Boston University uses SpamAssassin to automatically filter unwanted mail at the central mail gateway. Our centralized filtering helps to minimize the number of unwanted messages that get through to @bu.edu accounts, and the vast majority of people reading BU e-mail do not experience a significant problem with spam. However, if you do want to know more about spam and filtering, the following information will be helpful.
How did spammers get my address?
Computers make it easy to automatically generate random combinations of numbers and letters that can then be prefixed to @bu.edu and sent out. In addition, viruses can use infected machines to send spam, in which case you could receive unwanted messages simply because you appear in the address book of someone who owns an infected computer.
Can I get a new e-mail address?
It’s very unlikely that getting a new e-mail address from BU will solve the problem. Everyone with an @bu.edu e-mail address is a target for the same kind of automatically-generated spam.
It’s inevitable that you will get some unwanted mail because there is no perfect system for filtering it. However, the options outlined below are available for managing the spam that gets through BU’s automated filtering and you can use these methods in whatever way provides the optimal results for your situation.
Manually delete your unwanted mail
Because BU’s centralized filtering is very effective, many people do not use other forms of filtering and simply delete the unwanted messages that do get through. For those who do not get an objectionable amount of spam, this is the method that provides the most control over what you get in your Inbox – delete what you don’t want and keep what you do.
Use the Junk E-mail settings within your mail client
Most e-mail clients have a way for you to do Junk Mail (or comparable) filtering. Within Outlook 2010, for example, you would select Junk->Junk E-Mail Options and within Outlook 2011 go to Tools->Junk E-mail Protection. Both versions of Outlook will allow you to turn on Outlook’s filtering and determine what should happen to the messages that are tagged as Junk. You can also create Safe Domains and Blocked Senders lists.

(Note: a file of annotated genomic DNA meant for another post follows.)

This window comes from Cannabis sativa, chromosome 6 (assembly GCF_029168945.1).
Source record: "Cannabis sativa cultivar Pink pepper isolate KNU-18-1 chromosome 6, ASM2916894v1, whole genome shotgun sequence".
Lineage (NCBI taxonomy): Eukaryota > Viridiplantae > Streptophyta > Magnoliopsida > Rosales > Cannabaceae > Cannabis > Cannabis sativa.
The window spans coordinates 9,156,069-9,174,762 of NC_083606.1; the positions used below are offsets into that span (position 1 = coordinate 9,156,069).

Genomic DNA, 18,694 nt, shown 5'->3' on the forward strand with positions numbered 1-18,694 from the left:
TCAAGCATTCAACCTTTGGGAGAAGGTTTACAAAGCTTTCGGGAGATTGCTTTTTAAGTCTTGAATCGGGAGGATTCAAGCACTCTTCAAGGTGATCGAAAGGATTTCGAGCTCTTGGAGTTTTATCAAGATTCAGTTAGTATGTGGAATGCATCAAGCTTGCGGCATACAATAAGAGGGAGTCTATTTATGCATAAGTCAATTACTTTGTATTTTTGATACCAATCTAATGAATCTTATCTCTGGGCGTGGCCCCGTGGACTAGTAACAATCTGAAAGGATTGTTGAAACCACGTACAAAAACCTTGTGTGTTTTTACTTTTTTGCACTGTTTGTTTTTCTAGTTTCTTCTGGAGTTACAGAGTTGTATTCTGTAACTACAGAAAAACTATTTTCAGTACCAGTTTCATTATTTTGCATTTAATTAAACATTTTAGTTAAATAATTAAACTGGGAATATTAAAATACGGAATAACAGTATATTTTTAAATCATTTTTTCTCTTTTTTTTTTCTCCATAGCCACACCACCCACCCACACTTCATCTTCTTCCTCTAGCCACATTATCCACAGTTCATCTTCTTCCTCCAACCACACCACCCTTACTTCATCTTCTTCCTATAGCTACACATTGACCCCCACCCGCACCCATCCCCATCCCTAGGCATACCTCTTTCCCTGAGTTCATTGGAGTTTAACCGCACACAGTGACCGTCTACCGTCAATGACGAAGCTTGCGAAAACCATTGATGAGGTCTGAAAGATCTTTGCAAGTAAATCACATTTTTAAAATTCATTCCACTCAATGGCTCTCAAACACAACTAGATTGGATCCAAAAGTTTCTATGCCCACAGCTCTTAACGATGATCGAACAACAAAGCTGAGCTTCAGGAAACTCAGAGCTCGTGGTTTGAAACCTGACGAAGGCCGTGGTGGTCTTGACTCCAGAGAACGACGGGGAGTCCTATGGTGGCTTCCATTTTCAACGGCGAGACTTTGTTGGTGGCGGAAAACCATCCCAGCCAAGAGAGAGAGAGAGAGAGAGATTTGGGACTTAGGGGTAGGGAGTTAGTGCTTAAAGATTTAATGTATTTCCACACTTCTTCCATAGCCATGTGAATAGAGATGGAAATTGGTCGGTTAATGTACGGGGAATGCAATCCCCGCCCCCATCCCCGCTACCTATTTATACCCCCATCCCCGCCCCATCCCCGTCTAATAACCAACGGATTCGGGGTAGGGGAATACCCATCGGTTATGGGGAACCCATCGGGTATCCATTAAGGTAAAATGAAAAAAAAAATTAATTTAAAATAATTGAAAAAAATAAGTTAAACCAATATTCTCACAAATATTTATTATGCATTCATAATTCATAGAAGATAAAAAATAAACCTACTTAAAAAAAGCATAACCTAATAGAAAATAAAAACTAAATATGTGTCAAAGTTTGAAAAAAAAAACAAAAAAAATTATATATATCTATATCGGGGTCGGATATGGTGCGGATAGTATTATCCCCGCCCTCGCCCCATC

Spam management information specific to Google Apps users is outlined here:
Filter the scored (suspicious) messages into a separate folder
All incoming messages that look suspicious to SpamAssassin (scored between 5 and 7.5) are tagged with an X-Score-High: YES in the message header (see more details on tagging in the upcoming section). You can opt to use that tag in order to filter suspicious messages into a separate folder. If you do this level of filtering, please be sure to review and purge that folder periodically so you won’t miss messages you actually wanted, or risk going over quota.
Select your mail client to learn how to filter messages using X-Score-High: YES
Note: Links will open the IS&T website in a new window
- Outlook for Windows (2010, 2007, 2003)
- Outlook for Mac (2011)
- Outlook Web App (OWA)
- Entourage for Mac
- Mozilla Thunderbird
- Mac Mail
Modify your default SpamAssassin settings
By default, BU e-mail accounts do not receive spam that is tagged at a SpamAssassin level 7.5 or higher – it is blocked entirely. In addition, SpamAssassin will score something as suspicious at a levels that come in between 5 and 7.5. You can choose to modify those default settings. However, you should keep in mind that you will always get some unwanted mail and you need to be careful not to set such low thresholds that you block or tag mail you actually do want to get.
To review or change your default SpamAssassin settings:
Note: You might find that you need to repeat these steps a few times until you get a balance of settings that seems right to you based on the impact that the changes have to your incoming mail.
2. Once you are on that page, scroll down and login to the BU Electronic Directory.
3. Once you are in your directory settings, scroll down to the the Spam Filtering section where you can make the desired change(s) and then Submit.
See a sample settings change below. This person has opted for a lower threshold (to make filtering more restrictive) by lowering from 5 to 4 the point at which a message will be tagged as spam. Please note that this is just a sample settings change and not a recommendation. The recommended settings are those that have been set by default.